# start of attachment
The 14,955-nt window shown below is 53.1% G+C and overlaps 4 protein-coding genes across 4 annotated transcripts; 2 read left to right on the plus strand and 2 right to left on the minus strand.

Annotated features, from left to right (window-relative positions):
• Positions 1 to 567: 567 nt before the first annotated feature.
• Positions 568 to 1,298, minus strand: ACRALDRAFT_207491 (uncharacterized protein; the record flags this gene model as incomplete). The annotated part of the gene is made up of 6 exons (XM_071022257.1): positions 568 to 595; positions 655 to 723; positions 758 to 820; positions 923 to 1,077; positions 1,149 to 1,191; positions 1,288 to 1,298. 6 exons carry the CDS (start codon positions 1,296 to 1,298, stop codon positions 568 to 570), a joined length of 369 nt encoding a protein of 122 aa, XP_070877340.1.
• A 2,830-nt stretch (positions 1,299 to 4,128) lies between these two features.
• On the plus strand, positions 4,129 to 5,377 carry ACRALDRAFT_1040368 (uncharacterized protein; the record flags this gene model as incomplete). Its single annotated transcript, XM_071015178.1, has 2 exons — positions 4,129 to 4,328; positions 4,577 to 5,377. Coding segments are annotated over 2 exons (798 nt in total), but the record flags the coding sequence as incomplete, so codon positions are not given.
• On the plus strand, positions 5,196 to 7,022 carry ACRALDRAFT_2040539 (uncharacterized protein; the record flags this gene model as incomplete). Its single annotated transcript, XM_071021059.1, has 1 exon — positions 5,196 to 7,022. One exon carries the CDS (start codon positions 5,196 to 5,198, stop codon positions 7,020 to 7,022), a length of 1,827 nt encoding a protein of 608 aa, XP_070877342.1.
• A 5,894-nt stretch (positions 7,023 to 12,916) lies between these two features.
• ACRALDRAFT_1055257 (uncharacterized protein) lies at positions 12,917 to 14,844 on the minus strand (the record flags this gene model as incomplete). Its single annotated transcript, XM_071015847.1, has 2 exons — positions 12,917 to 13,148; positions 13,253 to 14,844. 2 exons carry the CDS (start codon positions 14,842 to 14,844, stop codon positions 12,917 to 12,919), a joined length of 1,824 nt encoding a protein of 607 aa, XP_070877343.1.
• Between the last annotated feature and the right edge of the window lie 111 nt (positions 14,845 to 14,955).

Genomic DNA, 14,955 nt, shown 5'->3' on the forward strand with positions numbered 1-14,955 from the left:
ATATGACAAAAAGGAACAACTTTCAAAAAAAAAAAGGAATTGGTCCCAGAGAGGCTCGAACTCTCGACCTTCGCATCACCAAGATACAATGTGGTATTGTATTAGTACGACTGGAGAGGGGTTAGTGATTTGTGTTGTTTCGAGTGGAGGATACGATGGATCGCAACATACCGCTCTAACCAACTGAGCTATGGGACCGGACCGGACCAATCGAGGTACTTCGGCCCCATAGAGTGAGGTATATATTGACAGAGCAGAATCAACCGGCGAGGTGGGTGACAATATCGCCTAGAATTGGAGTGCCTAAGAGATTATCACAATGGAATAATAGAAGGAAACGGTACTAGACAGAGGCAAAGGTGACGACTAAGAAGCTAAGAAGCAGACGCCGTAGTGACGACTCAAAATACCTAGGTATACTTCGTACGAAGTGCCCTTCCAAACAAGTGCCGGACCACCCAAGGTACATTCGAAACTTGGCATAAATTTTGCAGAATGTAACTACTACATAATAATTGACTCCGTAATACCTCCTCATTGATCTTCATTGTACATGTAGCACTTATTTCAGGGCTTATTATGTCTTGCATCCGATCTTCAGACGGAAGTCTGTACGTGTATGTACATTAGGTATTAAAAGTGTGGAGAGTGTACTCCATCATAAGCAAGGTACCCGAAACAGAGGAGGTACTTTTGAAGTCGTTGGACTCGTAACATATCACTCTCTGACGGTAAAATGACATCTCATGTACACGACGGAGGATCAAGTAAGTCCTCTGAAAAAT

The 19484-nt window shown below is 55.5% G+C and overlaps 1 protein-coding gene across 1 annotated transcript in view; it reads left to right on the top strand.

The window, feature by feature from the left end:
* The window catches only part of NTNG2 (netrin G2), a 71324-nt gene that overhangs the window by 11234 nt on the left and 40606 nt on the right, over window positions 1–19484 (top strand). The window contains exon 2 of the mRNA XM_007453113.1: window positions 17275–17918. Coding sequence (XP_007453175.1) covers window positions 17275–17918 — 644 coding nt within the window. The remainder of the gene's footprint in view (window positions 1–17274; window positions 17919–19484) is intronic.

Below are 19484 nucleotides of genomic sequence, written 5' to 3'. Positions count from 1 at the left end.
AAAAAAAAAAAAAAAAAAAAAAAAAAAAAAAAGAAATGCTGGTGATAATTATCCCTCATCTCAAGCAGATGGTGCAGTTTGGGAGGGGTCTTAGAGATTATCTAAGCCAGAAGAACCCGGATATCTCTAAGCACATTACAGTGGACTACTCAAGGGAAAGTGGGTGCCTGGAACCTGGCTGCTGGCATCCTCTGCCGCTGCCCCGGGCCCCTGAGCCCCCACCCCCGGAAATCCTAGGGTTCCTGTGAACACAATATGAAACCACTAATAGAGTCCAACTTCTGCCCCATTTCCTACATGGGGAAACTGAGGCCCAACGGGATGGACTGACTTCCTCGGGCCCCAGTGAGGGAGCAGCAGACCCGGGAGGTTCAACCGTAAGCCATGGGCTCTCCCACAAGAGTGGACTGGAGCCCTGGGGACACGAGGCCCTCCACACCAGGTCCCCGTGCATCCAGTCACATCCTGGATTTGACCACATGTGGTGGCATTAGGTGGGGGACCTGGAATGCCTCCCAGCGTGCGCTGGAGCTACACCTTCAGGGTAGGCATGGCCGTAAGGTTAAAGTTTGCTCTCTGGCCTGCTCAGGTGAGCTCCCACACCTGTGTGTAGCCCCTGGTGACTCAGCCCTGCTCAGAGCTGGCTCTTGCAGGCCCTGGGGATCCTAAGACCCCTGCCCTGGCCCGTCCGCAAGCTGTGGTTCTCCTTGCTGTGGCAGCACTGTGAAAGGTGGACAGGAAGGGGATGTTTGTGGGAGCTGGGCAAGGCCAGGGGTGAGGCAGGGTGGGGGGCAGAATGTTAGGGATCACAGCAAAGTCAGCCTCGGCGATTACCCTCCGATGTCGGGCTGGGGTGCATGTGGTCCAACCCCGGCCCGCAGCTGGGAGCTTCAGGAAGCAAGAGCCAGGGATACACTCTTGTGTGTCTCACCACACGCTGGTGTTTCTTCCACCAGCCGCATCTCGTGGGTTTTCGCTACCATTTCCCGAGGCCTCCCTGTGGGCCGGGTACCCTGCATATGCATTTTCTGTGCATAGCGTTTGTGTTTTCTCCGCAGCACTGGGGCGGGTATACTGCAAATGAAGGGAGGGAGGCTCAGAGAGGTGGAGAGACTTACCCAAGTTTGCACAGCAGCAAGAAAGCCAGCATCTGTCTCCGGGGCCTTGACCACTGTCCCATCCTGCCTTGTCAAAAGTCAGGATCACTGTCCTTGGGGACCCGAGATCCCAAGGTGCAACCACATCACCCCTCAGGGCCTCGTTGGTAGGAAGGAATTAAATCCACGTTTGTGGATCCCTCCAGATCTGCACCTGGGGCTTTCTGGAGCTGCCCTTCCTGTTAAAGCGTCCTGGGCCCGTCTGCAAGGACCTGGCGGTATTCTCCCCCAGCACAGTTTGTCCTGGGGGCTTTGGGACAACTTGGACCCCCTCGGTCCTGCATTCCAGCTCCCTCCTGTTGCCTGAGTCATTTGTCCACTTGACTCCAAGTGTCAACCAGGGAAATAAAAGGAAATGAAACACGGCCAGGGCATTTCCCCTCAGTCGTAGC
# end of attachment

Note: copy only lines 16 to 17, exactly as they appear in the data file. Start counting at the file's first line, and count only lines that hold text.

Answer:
Below are 19484 nucleotides of genomic sequence, written 5' to 3'. Positions count from 1 at the left end.
AAAAAAAAAAAAAAAAAAAAAAAAAAAAAAAAGAAATGCTGGTGATAATTATCCCTCATCTCAAGCAGATGGTGCAGTTTGGGAGGGGTCTTAGAGATTATCTAAGCCAGAAGAACCCGGATATCTCTAAGCACATTACAGTGGACTACTCAAGGGAAAGTGGGTGCCTGGAACCTGGCTGCTGGCATCCTCTGCCGCTGCCCCGGGCCCCTGAGCCCCCACCCCCGGAAATCCTAGGGTTCCTGTGAACACAATATGAAACCACTAATAGAGTCCAACTTCTGCCCCATTTCCTACATGGGGAAACTGAGGCCCAACGGGATGGACTGACTTCCTCGGGCCCCAGTGAGGGAGCAGCAGACCCGGGAGGTTCAACCGTAAGCCATGGGCTCTCCCACAAGAGTGGACTGGAGCCCTGGGGACACGAGGCCCTCCACACCAGGTCCCCGTGCATCCAGTCACATCCTGGATTTGACCACATGTGGTGGCATTAGGTGGGGGACCTGGAATGCCTCCCAGCGTGCGCTGGAGCTACACCTTCAGGGTAGGCATGGCCGTAAGGTTAAAGTTTGCTCTCTGGCCTGCTCAGGTGAGCTCCCACACCTGTGTGTAGCCCCTGGTGACTCAGCCCTGCTCAGAGCTGGCTCTTGCAGGCCCTGGGGATCCTAAGACCCCTGCCCTGGCCCGTCCGCAAGCTGTGGTTCTCCTTGCTGTGGCAGCACTGTGAAAGGTGGACAGGAAGGGGATGTTTGTGGGAGCTGGGCAAGGCCAGGGGTGAGGCAGGGTGGGGGGCAGAATGTTAGGGATCACAGCAAAGTCAGCCTCGGCGATTACCCTCCGATGTCGGGCTGGGGTGCATGTGGTCCAACCCCGGCCCGCAGCTGGGAGCTTCAGGAAGCAAGAGCCAGGGATACACTCTTGTGTGTCTCACCACACGCTGGTGTTTCTTCCACCAGCCGCATCTCGTGGGTTTTCGCTACCATTTCCCGAGGCCTCCCTGTGGGCCGGGTACCCTGCATATGCATTTTCTGTGCATAGCGTTTGTGTTTTCTCCGCAGCACTGGGGCGGGTATACTGCAAATGAAGGGAGGGAGGCTCAGAGAGGTGGAGAGACTTACCCAAGTTTGCACAGCAGCAAGAAAGCCAGCATCTGTCTCCGGGGCCTTGACCACTGTCCCATCCTGCCTTGTCAAAAGTCAGGATCACTGTCCTTGGGGACCCGAGATCCCAAGGTGCAACCACATCACCCCTCAGGGCCTCGTTGGTAGGAAGGAATTAAATCCACGTTTGTGGATCCCTCCAGATCTGCACCTGGGGCTTTCTGGAGCTGCCCTTCCTGTTAAAGCGTCCTGGGCCCGTCTGCAAGGACCTGGCGGTATTCTCCCCCAGCACAGTTTGTCCTGGGGGCTTTGGGACAACTTGGACCCCCTCGGTCCTGCATTCCAGCTCCCTCCTGTTGCCTGAGTCATTTGTCCACTTGACTCCAAGTGTCAACCAGGGAAATAAAAGGAAATGAAACACGGCCAGGGCATTTCCCCTCAGTCGTAGC